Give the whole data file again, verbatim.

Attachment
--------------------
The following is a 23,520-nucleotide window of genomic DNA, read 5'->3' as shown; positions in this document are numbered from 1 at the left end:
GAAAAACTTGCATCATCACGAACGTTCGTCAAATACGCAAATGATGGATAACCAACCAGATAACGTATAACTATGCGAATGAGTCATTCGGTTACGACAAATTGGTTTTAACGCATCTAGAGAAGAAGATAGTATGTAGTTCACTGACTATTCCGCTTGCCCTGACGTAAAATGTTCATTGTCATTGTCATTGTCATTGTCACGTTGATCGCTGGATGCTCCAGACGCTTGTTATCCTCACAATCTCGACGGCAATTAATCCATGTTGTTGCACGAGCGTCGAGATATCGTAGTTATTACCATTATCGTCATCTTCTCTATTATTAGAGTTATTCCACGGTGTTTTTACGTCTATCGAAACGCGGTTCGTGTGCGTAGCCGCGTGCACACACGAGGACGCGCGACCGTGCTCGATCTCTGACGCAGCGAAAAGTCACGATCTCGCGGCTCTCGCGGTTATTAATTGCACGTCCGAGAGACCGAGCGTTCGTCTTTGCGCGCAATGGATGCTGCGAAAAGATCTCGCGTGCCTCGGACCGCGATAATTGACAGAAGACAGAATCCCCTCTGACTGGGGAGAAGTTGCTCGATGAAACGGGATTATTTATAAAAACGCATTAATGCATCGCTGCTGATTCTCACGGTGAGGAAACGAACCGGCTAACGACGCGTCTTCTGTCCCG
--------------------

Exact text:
The following is a 23,520-nucleotide window of genomic DNA, read 5'->3' as shown; positions in this document are numbered from 1 at the left end:
GAAAAACTTGCATCATCACGAACGTTCGTCAAATACGCAAATGATGGATAACCAACCAGATAACGTATAACTATGCGAATGAGTCATTCGGTTACGACAAATTGGTTTTAACGCATCTAGAGAAGAAGATAGTATGTAGTTCACTGACTATTCCGCTTGCCCTGACGTAAAATGTTCATTGTCATTGTCATTGTCATTGTCACGTTGATCGCTGGATGCTCCAGACGCTTGTTATCCTCACAATCTCGACGGCAATTAATCCATGTTGTTGCACGAGCGTCGAGATATCGTAGTTATTACCATTATCGTCATCTTCTCTATTATTAGAGTTATTCCACGGTGTTTTTACGTCTATCGAAACGCGGTTCGTGTGCGTAGCCGCGTGCACACACGAGGACGCGCGACCGTGCTCGATCTCTGACGCAGCGAAAAGTCACGATCTCGCGGCTCTCGCGGTTATTAATTGCACGTCCGAGAGACCGAGCGTTCGTCTTTGCGCGCAATGGATGCTGCGAAAAGATCTCGCGTGCCTCGGACCGCGATAATTGACAGAAGACAGAATCCCCTCTGACTGGGGAGAAGTTGCTCGATGAAACGGGATTATTTATAAAAACGCATTAATGCATCGCTGCTGATTCTCACGGTGAGGAAACGAACCGGCTAACGACGCGTCTTCTGTCCCG